London: Backing the proposals of negotiating with the Taliban to bring the nine-year-long ‘war on terror’ in Afghanistan to its logical conclusion, British Army Chief General Sir David Richards has said that talks with the insurgents should begin ‘sooner than later’.
“In every counter-insurgency campaign, there was always a point which you start to negotiate with each other,” General Richards said.
“I think there`s no reason why we shouldn`t be looking at that sort of thing (talking to the Taliban) pretty soon,” he added.
His statement has come after Prime Minister David Cameroon said he wanted the British troops to be out of the war tattered country within five years.
General Richards underlined that history suggests that there always have been negotiations between two sides at some point of conflict.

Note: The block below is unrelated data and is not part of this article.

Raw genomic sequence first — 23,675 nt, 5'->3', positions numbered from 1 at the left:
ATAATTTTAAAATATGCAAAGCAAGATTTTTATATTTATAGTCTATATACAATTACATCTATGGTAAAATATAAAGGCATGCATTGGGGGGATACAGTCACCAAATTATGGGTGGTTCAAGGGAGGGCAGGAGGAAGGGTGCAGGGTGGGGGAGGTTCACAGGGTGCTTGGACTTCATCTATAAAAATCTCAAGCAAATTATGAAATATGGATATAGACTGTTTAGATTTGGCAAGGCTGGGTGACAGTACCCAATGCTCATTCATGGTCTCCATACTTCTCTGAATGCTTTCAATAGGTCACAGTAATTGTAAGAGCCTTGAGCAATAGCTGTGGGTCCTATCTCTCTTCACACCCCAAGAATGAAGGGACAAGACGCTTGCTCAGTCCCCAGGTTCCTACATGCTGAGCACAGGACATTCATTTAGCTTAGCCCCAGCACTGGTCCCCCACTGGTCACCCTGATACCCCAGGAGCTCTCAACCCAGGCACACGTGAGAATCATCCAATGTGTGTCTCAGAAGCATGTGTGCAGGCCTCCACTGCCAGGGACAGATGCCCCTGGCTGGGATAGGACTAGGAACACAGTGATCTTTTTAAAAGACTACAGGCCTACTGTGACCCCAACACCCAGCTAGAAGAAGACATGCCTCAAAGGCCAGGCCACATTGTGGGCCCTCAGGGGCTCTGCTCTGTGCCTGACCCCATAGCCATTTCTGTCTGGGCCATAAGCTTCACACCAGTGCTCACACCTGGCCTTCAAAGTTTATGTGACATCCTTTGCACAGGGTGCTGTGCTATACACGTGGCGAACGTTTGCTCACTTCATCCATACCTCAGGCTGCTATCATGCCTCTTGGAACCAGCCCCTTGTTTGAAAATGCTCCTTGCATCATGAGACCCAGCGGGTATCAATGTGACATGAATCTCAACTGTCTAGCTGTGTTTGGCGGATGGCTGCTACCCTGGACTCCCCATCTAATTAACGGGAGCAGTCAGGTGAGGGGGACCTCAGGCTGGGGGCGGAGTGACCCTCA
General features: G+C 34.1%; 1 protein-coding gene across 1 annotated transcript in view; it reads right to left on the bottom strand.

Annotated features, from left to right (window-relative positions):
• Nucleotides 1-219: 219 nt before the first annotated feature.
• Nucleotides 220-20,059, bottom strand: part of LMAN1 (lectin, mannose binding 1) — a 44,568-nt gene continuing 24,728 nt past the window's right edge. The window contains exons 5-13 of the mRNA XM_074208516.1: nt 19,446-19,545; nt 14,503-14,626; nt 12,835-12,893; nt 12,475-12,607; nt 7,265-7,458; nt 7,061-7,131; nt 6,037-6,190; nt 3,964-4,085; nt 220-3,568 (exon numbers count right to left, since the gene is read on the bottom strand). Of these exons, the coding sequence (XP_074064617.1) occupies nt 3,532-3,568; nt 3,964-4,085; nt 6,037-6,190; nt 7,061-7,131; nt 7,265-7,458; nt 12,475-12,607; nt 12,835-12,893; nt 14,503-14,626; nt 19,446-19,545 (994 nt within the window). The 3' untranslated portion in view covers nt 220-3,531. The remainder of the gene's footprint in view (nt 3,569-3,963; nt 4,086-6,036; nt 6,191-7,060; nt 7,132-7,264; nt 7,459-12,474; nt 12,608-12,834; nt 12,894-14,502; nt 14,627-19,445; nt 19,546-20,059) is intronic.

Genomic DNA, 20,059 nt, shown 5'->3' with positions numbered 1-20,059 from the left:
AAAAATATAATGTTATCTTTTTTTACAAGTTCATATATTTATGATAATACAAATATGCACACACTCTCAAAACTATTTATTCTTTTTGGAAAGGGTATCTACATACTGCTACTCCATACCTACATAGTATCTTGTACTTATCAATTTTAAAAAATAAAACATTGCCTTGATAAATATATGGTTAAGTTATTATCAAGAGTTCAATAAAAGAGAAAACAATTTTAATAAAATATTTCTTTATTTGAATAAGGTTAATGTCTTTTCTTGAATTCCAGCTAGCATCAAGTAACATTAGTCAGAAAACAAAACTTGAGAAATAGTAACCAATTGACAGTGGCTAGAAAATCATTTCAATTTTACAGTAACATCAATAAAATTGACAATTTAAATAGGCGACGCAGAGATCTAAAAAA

“If you look at any counter-insurgency campaign throughout history there`s always a point at which you start to negotiate with each other, probably through proxies in the first instance, and I don`t know when that will happen,” The BBC quoted Richards, as saying.
“From my own, and this is a purely private view, I think there`s no reason why we shouldn`t be looking at that sort of thing pretty soon,” he said.
Richards, however, highlighted that while talks were necessary, both military and development work must also continue to give a clear message to the Taliban that the international forces are not ‘giving up’.
“But at the same time you`ve got to continue the work we`re doing on the military, governance and development perspectives to make sure they don`t think we`re giving up. It`s a concurrent process and they`re both equally important,” he said.